Photo Courtesy of Conti Construction Corp.
Contractors survey the heating, electricity and hot water of a Superstorm Sandy-ravaged home by using iPad minis and e-Builder, a construction program management system.
Screenshot Courtesy of eBuilder Inc.

To define the extent of Superstorm Sandy's damage to residential properties, New York City and the Federal Emergency Management Administration last fall issued a request for proposals for a rapid repair program. One of the winning contractors now credits its use of a mobile construction program management app and a fleet of iPad minis for its ability to meet the city's exacting requirements.

Joe Berkowitz, project manager for Conti Construction Corp., Edison, N.J., says his crews started with conventional methods and quickly realized they were getting bogged down. "We were working seven days a week" just to collect the data, he says. "What differentiated this event from Hurricane Katrina is there wasn't as much open real estate to house victims," he adds. "You couldn't throw trailers up everywhere for displaced people."

There was pressure to help storm victims as quickly as possible. Berkowitz says the first house he visited on Staten Island was the home of an elderly couple that was almost covered in water. They had no flood insurance. "I've been doing this 20-odd years, and this was the first time I was moved emotionally—and not in an angry way," says Berkowitz.

The contract called for the team to check the status of heat, electricity and hot-water services as part of FEMA's Sheltering and Temporary Essential Power program. After a few days and hundreds of properties, Berkowitz realized they could capture and manage the data using mobile tools and e-Builder Enterprise, a cloud-based system for construction program management that Conti has used since 2009. "We [knew we] could save a lot of data-entry time," says Berkowitz.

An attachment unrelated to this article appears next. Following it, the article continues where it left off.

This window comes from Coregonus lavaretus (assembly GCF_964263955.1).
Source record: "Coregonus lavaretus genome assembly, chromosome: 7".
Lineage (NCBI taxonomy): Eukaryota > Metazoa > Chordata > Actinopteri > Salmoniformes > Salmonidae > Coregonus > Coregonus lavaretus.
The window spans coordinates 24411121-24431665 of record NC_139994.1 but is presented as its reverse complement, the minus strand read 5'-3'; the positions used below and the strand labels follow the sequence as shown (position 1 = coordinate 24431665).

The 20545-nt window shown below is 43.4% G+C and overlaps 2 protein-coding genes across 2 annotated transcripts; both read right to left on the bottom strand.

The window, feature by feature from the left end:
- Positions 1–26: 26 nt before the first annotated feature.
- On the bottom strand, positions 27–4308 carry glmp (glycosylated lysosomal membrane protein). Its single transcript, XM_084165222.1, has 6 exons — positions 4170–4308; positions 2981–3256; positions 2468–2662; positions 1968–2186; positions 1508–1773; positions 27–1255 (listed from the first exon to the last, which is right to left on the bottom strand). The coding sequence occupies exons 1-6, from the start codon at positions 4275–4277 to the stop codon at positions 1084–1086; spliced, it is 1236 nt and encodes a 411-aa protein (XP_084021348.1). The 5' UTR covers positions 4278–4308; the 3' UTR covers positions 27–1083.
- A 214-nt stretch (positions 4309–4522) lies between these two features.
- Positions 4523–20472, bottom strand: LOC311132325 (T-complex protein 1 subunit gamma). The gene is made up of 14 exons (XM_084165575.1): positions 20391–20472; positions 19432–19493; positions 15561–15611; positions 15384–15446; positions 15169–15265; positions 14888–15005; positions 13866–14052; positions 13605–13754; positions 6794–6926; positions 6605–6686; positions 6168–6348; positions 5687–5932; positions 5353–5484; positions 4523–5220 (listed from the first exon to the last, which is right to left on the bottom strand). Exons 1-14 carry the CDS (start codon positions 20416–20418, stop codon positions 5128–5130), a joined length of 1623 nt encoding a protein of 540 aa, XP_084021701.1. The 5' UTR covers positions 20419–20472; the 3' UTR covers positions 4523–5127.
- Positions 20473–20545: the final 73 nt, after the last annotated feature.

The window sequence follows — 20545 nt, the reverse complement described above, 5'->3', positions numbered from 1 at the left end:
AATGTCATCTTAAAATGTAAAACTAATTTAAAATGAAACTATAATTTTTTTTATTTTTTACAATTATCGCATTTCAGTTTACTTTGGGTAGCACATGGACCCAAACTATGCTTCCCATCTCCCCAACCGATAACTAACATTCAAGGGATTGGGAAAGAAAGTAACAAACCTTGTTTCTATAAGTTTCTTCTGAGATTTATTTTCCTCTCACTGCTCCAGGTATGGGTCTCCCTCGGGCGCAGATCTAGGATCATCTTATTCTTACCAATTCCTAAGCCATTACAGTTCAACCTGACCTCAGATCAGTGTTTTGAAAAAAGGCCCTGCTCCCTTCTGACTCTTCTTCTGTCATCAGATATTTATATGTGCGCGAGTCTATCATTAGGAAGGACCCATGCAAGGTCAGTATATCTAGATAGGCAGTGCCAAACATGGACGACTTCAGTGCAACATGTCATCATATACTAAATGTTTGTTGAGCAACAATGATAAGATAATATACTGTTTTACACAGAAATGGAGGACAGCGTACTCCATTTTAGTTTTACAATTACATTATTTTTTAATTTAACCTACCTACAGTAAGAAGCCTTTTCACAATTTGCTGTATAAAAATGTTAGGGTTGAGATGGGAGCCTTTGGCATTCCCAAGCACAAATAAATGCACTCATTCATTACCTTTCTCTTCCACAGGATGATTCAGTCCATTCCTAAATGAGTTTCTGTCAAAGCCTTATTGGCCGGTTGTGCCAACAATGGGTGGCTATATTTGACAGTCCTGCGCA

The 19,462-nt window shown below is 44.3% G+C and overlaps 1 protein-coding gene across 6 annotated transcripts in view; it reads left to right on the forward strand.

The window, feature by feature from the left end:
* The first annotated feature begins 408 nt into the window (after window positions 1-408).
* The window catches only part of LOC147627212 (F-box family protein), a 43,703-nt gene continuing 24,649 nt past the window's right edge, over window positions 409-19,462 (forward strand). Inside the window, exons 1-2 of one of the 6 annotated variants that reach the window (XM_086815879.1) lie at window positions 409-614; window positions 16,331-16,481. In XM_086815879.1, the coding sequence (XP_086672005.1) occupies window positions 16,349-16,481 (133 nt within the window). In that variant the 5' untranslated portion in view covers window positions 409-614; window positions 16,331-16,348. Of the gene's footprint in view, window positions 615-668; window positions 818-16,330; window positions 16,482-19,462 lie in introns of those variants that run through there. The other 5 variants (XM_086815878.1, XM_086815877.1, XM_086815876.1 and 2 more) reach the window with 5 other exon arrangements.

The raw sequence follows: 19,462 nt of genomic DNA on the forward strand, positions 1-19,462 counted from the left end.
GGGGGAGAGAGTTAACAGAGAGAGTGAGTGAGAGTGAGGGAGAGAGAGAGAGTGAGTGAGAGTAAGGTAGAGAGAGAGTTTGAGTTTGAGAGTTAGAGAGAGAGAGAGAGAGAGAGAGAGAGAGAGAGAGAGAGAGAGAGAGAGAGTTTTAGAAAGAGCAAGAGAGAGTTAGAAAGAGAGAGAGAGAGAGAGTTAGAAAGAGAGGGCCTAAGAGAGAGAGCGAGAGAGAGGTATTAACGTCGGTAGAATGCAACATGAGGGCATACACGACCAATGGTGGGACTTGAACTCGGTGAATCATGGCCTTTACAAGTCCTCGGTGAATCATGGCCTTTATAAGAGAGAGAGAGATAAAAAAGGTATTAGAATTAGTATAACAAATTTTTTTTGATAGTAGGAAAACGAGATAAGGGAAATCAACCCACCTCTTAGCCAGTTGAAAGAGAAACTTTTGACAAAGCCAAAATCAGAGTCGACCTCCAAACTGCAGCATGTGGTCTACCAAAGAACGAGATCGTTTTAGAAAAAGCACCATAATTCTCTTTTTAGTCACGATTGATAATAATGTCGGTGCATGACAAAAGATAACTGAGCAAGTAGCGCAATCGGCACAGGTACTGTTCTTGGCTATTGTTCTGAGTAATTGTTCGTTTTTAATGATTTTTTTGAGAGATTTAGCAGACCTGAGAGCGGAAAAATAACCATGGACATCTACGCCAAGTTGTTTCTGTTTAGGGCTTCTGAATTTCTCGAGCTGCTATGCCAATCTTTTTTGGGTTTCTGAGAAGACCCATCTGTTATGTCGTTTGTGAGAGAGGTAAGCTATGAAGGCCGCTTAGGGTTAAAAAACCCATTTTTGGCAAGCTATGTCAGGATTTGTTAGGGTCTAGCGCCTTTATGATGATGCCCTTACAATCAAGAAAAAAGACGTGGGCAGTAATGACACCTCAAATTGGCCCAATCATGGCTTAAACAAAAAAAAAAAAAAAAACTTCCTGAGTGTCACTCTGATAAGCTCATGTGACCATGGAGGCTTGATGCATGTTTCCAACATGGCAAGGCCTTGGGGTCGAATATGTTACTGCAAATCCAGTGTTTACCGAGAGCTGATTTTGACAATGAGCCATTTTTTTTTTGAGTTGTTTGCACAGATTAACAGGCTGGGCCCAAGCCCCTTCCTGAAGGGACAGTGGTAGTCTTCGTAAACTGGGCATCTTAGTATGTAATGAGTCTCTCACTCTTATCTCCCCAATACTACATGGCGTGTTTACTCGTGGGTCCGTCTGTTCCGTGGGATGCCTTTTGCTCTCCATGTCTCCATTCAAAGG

The vendor responded with quick support and helped Conti create a tool that mimicked the city's work-order form. Meanwhile, the team realized they needed field devices, says Berkowitz. With the blessing of the company's CIO, they turned to iPad minis, which are less expensive than full size iPads and have a better form factor for fieldwork, he says. The next day, Conti had six devices in the field, inputting data.

The process called for the contractor to send a team of engineers and tradesmen, accompanied by a city representative, to each home to do an assessment and fill out a work order. After the Conti team performed and signed off on each assessment, a city monitor followed suit, authorizing repairs.

Conti's form has 116 fields, but only 20 require typed entries; the rest of the data is easily updated with the touch of a finger on pull-down menus. One field is a notes section that accepts typing or can use the voice-dictation feature of the iPad. Photos can be attached without leaving the data-collection app.

"The city was extremely data-driven and expected a lot from us, daily, in terms of reporting," Berkowitz says. Conti transmitted reports to Mayor Michael Bloomberg's office every day.

The most recently updated version of e-Builder Enterprise delivers enhancements to the entire system, but some of the most substantial are for its mobile app, says Jonathan Antevy, co-founder of Plantation, Fla.-based e-Builder. "Workflow is the same in the field as in the office," Antevy says. One new mobile feature includes the ability to resize photos before uploading, saving space and time.

"By the end of the project, we had 38 iPads minis out in the field," says Berkowitz. He says it was easier to get workers to use the devices than any mobile technology he has ever implemented.

"Our VP of construction kept his, and the general [superintendent] won't give his back," adds Berkowitz.